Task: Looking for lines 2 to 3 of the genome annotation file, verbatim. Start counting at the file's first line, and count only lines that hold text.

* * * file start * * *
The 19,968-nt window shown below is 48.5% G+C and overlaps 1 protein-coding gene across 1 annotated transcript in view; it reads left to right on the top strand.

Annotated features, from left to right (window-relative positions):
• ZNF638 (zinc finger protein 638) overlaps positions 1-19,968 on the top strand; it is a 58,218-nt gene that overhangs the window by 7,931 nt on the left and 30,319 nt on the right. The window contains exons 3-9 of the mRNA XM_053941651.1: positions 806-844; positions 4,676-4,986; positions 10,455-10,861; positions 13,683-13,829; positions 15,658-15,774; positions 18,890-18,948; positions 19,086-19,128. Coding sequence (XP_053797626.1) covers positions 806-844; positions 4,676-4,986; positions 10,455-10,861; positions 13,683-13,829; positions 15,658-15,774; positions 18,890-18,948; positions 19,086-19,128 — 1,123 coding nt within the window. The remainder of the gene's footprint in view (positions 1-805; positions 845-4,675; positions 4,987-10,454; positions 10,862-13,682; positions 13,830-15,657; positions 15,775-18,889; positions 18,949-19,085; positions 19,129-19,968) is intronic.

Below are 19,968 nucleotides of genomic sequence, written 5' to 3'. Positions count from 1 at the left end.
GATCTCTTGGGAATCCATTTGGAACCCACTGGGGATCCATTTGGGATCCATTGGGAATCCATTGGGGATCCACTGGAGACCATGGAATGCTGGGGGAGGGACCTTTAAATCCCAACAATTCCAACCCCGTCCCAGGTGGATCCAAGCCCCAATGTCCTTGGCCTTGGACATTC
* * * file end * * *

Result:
Annotated features, from left to right (window-relative positions):
• ZNF638 (zinc finger protein 638) overlaps positions 1-19,968 on the top strand; it is a 58,218-nt gene that overhangs the window by 7,931 nt on the left and 30,319 nt on the right. The window contains exons 3-9 of the mRNA XM_053941651.1: positions 806-844; positions 4,676-4,986; positions 10,455-10,861; positions 13,683-13,829; positions 15,658-15,774; positions 18,890-18,948; positions 19,086-19,128. Coding sequence (XP_053797626.1) covers positions 806-844; positions 4,676-4,986; positions 10,455-10,861; positions 13,683-13,829; positions 15,658-15,774; positions 18,890-18,948; positions 19,086-19,128 — 1,123 coding nt within the window. The remainder of the gene's footprint in view (positions 1-805; positions 845-4,675; positions 4,987-10,454; positions 10,862-13,682; positions 13,830-15,657; positions 15,775-18,889; positions 18,949-19,085; positions 19,129-19,968) is intronic.